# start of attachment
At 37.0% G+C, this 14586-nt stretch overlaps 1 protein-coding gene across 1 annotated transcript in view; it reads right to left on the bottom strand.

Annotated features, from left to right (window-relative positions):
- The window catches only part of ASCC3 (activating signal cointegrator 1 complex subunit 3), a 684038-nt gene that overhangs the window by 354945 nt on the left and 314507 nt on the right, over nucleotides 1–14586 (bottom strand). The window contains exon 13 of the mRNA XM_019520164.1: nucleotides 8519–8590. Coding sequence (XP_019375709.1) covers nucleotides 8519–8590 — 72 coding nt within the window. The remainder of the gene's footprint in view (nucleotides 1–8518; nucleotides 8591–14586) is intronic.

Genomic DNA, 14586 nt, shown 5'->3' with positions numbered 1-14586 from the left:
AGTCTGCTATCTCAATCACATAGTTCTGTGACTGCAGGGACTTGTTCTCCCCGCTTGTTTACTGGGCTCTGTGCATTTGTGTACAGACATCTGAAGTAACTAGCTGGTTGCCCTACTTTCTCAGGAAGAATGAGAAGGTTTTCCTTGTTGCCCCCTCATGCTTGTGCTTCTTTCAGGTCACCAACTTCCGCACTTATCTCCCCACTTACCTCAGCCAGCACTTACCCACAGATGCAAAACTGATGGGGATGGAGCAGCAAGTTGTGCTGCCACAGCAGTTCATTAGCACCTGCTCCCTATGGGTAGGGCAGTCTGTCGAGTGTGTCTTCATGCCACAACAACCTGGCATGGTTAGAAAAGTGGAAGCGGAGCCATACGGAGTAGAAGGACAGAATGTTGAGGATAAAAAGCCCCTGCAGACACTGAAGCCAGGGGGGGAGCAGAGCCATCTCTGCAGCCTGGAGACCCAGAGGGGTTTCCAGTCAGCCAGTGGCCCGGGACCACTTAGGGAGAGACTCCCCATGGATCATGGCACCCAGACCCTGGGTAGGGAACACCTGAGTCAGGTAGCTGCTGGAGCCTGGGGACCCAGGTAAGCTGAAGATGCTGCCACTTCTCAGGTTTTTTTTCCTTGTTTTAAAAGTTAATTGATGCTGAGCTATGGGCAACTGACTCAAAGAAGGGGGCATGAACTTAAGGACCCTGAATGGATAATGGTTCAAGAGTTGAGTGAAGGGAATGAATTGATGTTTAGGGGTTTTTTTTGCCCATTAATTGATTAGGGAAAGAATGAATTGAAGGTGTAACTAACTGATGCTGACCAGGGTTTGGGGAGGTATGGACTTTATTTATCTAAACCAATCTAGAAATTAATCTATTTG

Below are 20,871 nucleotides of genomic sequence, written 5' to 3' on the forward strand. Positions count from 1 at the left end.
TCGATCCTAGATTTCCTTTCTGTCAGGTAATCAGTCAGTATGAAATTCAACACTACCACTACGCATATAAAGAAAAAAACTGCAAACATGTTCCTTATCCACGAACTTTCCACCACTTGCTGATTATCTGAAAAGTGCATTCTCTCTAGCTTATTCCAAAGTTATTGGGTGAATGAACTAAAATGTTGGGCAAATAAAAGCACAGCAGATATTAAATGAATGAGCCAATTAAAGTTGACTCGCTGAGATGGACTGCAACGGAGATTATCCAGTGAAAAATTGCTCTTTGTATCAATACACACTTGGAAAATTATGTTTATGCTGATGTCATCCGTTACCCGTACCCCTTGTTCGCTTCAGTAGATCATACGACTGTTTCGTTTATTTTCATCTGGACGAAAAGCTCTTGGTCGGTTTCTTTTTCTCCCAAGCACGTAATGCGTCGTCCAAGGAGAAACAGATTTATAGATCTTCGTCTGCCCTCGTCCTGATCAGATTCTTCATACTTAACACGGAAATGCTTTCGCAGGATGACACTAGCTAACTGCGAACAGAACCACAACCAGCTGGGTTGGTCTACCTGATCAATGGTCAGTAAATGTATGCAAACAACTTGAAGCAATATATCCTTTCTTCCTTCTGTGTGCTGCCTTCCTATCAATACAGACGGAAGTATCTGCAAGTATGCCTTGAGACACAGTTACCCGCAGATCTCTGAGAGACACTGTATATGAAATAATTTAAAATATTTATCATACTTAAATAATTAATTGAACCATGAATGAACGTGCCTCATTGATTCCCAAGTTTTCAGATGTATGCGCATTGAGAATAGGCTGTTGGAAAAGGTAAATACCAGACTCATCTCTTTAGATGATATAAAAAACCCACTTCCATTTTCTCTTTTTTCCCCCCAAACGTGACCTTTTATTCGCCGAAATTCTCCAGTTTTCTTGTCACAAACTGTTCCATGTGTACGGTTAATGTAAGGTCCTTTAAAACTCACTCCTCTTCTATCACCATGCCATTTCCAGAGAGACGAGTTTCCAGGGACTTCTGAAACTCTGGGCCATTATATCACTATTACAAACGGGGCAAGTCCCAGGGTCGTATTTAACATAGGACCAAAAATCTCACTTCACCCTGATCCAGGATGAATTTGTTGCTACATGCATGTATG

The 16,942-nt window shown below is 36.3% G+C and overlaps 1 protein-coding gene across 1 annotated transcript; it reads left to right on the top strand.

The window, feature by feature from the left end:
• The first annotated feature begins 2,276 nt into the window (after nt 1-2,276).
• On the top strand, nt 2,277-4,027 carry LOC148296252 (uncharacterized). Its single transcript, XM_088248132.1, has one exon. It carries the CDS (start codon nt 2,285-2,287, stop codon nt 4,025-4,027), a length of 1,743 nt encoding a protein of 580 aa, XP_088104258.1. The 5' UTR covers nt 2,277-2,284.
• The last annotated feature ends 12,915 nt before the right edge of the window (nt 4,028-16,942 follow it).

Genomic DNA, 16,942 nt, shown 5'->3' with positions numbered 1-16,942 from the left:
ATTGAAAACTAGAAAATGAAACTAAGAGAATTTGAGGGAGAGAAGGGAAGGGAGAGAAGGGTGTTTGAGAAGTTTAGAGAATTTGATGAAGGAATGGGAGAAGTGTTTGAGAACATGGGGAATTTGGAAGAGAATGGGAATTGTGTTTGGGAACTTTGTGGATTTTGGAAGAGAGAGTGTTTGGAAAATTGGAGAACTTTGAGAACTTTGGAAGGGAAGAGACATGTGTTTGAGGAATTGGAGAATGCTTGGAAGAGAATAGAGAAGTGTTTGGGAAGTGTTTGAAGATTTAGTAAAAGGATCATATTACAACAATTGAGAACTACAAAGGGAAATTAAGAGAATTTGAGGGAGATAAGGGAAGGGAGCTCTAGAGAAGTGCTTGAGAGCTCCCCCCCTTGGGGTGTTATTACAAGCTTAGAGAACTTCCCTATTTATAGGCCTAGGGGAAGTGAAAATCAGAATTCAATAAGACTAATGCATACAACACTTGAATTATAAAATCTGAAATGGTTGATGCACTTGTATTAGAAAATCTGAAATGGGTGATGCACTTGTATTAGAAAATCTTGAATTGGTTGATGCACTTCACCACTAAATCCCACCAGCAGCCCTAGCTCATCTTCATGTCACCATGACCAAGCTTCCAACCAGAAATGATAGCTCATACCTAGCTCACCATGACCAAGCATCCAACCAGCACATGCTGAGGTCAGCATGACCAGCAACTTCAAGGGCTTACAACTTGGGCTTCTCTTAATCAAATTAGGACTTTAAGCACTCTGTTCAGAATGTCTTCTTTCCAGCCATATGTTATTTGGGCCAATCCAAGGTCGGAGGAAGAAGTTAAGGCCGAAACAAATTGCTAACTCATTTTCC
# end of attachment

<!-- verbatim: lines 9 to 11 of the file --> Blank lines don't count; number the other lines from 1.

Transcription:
The window, feature by feature from the left end:
• The first annotated feature begins 2,276 nt into the window (after nt 1-2,276).
• On the top strand, nt 2,277-4,027 carry LOC148296252 (uncharacterized). Its single transcript, XM_088248132.1, has one exon. It carries the CDS (start codon nt 2,285-2,287, stop codon nt 4,025-4,027), a length of 1,743 nt encoding a protein of 580 aa, XP_088104258.1. The 5' UTR covers nt 2,277-2,284.